Shooting on the move is quite possibly the most important shooting skill after trigger pull and recoil control. Unfortunately, shooting on the move can’t be practiced on most ranges, despite it being such an important shooting skill. Let’s take a look at how to shoot on the move, and then review how we can practice without violating range rules.
Todd Jarrett is an extremely skilled shooter, holding four world titles, nine national titles, and many other titles. He definitely knows what he is doing and his advice for shooting on the move is spot on.
How to shoot on the move
Footwork is critical when shooting on the move. Smooth, consistent steps will reduce muzzle bounce and sway – making it easier to keep the sights on target. Use your legs as shock absorbers to keep your torso from moving up and down. Timing the trigger pull with your steps can aid in accurate shot placement.
Moving crossways to the target is definitely more difficult than moving straight on towards or away from the target. Don’t bother with any weird criss-cross stepping. That’s a good way to trip, and it’s slow. Just walk like you have been walking all your life, one foot in front of the other, and twist your torso to square off with the target. If you pass the target and cannot twist your body any further, rotate your legs 180 degrees and walk backwards. That will still be smoother and easier than any criss-cross stuff.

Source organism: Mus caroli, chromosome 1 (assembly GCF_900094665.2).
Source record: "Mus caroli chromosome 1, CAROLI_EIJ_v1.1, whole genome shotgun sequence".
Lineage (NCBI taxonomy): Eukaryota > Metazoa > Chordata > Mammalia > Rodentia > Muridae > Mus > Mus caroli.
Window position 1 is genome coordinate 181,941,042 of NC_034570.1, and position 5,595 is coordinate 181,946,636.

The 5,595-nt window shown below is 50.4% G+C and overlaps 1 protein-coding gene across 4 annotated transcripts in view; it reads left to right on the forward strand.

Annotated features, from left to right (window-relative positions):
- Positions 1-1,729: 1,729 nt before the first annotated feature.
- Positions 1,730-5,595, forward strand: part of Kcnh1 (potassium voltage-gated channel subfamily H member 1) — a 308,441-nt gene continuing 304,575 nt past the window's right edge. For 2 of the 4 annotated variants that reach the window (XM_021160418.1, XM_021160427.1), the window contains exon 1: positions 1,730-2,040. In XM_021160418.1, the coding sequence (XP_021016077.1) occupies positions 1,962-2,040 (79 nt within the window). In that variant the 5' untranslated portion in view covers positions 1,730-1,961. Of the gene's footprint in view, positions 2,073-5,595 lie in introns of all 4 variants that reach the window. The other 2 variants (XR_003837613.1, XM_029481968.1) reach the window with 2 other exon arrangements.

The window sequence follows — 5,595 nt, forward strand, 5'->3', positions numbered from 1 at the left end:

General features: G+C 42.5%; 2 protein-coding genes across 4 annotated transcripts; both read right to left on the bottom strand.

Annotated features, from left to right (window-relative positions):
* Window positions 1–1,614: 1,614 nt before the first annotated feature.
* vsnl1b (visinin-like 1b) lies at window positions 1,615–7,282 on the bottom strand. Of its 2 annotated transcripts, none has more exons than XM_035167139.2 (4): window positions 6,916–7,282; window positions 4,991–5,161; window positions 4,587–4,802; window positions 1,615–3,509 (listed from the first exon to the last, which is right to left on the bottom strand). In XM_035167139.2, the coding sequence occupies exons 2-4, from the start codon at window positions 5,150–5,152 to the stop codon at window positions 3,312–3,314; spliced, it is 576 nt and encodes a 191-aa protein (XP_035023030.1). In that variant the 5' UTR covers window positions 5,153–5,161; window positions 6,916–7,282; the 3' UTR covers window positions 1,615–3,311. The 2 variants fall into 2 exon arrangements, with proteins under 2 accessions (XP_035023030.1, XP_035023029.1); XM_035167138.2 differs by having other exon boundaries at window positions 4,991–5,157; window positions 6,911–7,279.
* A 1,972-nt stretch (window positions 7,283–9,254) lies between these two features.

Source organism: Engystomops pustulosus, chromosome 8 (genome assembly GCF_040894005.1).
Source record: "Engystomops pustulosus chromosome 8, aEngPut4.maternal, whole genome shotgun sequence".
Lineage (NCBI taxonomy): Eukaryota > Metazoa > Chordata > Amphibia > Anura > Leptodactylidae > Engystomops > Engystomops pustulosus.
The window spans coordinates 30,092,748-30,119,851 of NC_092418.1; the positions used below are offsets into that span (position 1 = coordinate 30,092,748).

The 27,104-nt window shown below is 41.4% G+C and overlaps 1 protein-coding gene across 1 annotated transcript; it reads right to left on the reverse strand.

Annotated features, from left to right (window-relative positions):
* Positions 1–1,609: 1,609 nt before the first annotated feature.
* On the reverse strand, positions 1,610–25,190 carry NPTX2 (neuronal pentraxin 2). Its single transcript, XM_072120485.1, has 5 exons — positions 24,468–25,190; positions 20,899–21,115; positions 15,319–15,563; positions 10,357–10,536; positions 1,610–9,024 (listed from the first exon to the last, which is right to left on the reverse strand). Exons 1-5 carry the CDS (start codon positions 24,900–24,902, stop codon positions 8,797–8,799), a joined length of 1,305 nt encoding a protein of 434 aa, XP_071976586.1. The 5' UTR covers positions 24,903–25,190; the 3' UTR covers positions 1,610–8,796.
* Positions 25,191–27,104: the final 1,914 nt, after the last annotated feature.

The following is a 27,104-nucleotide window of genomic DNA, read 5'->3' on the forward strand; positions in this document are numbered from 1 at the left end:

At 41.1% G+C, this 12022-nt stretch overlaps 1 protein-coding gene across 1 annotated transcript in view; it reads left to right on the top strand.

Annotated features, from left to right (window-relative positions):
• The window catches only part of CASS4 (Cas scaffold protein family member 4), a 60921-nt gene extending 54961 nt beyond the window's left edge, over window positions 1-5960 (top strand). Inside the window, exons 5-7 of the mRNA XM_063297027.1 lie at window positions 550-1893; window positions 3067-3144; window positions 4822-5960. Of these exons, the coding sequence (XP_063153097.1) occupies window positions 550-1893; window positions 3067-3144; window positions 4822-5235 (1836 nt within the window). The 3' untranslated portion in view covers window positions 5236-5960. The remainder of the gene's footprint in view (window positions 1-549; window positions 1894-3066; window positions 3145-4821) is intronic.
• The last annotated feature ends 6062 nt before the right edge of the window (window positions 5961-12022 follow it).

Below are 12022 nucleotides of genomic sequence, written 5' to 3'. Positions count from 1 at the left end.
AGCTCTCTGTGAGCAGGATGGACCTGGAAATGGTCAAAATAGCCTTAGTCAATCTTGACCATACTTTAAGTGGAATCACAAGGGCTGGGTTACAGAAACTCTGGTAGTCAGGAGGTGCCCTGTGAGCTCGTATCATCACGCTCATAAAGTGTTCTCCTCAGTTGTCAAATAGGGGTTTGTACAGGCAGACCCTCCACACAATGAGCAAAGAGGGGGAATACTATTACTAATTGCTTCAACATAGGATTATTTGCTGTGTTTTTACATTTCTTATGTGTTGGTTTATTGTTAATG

Practice shooting on the move through dry fire
Whether or not your local shooting range has shooting bays, practicing at home through dry fire is the best (and cheapest) way to get better at shooting on the move. Put a target on the wall or pick a target sized object already on the wall, acquire a sight picture, and move towards, away, and crossways from that target.
Start slowly – very slowly. Do what it takes to keep your sights lined up and pointing at the target. Work in some dry fire trigger pulls when you feel you have a good sight picture. Laser training rounds are an excellent way to gauge your shots while practicing shooting on the move.
When you get to the point where your sights stay on target at that walking speed, pick it up a little bit until your sights start bouncing out of the target. Work on controlling the gun and your steps and trying to achieve a new base speed for shooting on the move.
Practice shooting on the move through shooting competitions
Most firearms enthusiasts don’t have access to ranges with shooting bays that allow for shooting on the move, engaging multiple targets, and similar dynamic shooting techniques. I highly encourage you to find a range, be it public or private, that allows shooters to practice these things.
If you can’t (or even if you can), consider trying out a local shooting competition, such as USPSA, IDPA, or 2 Gun. These shooting competitions will put you in dynamic shooting situations that require you to engage multiple targets while moving from position to position as quickly as you can.
Shooting competitions are an excellent way to practice and measure your shooting on the move skills.